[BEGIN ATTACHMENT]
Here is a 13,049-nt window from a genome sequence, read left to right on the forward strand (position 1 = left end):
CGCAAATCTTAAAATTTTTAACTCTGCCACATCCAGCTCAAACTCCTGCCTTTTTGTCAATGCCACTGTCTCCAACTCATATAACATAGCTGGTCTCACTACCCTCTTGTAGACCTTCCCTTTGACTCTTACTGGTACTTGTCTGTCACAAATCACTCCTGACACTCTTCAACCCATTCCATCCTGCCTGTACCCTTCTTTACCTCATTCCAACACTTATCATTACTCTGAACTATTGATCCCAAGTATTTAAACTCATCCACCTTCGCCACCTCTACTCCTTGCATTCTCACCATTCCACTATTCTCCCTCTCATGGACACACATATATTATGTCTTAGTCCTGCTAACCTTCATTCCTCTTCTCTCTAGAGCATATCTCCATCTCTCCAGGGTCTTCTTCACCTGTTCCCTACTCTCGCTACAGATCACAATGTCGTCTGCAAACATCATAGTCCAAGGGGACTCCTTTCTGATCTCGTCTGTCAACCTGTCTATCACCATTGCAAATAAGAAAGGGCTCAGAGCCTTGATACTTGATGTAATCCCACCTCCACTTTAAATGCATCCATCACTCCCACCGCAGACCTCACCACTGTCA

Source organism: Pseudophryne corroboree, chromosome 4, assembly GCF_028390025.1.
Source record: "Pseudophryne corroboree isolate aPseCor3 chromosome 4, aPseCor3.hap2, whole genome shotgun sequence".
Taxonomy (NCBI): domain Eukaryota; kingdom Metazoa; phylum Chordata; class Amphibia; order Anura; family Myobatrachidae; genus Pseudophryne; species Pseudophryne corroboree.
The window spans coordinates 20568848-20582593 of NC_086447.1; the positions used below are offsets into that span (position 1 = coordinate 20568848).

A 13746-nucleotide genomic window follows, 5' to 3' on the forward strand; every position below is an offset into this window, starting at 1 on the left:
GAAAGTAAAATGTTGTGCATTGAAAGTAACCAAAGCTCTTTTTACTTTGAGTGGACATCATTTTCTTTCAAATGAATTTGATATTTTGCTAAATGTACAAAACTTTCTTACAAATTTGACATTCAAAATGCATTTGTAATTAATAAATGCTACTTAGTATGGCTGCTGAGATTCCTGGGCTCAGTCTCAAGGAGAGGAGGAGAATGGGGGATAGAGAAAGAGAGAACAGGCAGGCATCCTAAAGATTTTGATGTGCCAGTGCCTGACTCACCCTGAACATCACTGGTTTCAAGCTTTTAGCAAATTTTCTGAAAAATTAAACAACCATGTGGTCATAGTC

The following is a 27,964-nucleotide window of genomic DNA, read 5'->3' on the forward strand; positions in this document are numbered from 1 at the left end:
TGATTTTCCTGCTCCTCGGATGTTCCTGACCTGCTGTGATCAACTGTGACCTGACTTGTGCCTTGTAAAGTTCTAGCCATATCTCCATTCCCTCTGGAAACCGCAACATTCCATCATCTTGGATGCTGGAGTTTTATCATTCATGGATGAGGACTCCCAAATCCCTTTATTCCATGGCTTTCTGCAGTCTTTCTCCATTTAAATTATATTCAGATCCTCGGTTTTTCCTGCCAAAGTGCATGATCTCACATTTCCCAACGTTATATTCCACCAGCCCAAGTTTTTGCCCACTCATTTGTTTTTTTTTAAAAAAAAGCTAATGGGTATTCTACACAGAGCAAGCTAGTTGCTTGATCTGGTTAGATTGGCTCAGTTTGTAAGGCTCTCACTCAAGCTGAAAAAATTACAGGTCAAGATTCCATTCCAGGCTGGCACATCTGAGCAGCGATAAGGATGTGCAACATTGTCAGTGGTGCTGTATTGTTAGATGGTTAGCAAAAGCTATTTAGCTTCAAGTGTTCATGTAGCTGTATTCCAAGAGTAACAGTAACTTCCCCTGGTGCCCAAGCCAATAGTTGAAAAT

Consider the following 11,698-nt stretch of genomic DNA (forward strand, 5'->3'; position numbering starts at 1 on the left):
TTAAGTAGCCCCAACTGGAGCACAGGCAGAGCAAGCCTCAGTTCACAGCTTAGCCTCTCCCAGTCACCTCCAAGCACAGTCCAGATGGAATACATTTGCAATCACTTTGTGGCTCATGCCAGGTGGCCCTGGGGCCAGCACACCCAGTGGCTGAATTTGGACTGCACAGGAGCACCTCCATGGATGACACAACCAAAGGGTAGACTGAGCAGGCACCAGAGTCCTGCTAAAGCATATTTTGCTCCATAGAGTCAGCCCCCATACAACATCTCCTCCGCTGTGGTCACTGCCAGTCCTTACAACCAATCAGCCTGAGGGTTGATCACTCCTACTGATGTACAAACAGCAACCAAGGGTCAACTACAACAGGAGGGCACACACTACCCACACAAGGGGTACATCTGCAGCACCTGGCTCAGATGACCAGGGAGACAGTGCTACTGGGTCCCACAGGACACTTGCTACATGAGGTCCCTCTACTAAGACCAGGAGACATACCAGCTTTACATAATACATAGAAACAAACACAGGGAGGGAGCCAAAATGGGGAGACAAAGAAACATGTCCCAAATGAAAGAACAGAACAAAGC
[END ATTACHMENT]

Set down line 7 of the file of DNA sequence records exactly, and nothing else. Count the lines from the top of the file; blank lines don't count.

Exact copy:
A 13746-nucleotide genomic window follows, 5' to 3' on the forward strand; every position below is an offset into this window, starting at 1 on the left: